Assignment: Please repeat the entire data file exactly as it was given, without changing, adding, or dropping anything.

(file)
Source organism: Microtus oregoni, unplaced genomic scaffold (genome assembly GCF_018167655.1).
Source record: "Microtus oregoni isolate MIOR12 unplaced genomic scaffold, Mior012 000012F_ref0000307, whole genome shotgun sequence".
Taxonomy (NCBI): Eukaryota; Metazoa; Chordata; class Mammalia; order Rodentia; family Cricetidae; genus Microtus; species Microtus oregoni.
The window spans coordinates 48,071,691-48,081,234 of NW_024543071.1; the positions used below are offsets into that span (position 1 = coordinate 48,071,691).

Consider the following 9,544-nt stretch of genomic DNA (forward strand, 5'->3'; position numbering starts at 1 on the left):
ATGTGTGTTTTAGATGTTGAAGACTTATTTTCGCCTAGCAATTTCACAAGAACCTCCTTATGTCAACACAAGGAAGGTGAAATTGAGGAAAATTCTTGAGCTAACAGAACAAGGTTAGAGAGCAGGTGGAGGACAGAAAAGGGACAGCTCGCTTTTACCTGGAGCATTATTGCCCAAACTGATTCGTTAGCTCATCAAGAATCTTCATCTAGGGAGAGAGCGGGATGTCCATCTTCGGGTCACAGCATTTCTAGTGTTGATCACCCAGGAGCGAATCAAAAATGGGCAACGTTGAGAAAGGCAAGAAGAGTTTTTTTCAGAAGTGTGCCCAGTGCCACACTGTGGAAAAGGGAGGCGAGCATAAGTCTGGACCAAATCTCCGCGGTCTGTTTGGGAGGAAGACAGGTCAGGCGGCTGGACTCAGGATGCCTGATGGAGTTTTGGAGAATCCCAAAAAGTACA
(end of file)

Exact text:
Source organism: Microtus oregoni, unplaced genomic scaffold (genome assembly GCF_018167655.1).
Source record: "Microtus oregoni isolate MIOR12 unplaced genomic scaffold, Mior012 000012F_ref0000307, whole genome shotgun sequence".
Taxonomy (NCBI): Eukaryota; Metazoa; Chordata; class Mammalia; order Rodentia; family Cricetidae; genus Microtus; species Microtus oregoni.
The window spans coordinates 48,071,691-48,081,234 of NW_024543071.1; the positions used below are offsets into that span (position 1 = coordinate 48,071,691).

Consider the following 9,544-nt stretch of genomic DNA (forward strand, 5'->3'; position numbering starts at 1 on the left):
ATGTGTGTTTTAGATGTTGAAGACTTATTTTCGCCTAGCAATTTCACAAGAACCTCCTTATGTCAACACAAGGAAGGTGAAATTGAGGAAAATTCTTGAGCTAACAGAACAAGGTTAGAGAGCAGGTGGAGGACAGAAAAGGGACAGCTCGCTTTTACCTGGAGCATTATTGCCCAAACTGATTCGTTAGCTCATCAAGAATCTTCATCTAGGGAGAGAGCGGGATGTCCATCTTCGGGTCACAGCATTTCTAGTGTTGATCACCCAGGAGCGAATCAAAAATGGGCAACGTTGAGAAAGGCAAGAAGAGTTTTTTTCAGAAGTGTGCCCAGTGCCACACTGTGGAAAAGGGAGGCGAGCATAAGTCTGGACCAAATCTCCGCGGTCTGTTTGGGAGGAAGACAGGTCAGGCGGCTGGACTCAGGATGCCTGATGGAGTTTTGGAGAATCCCAAAAAGTACA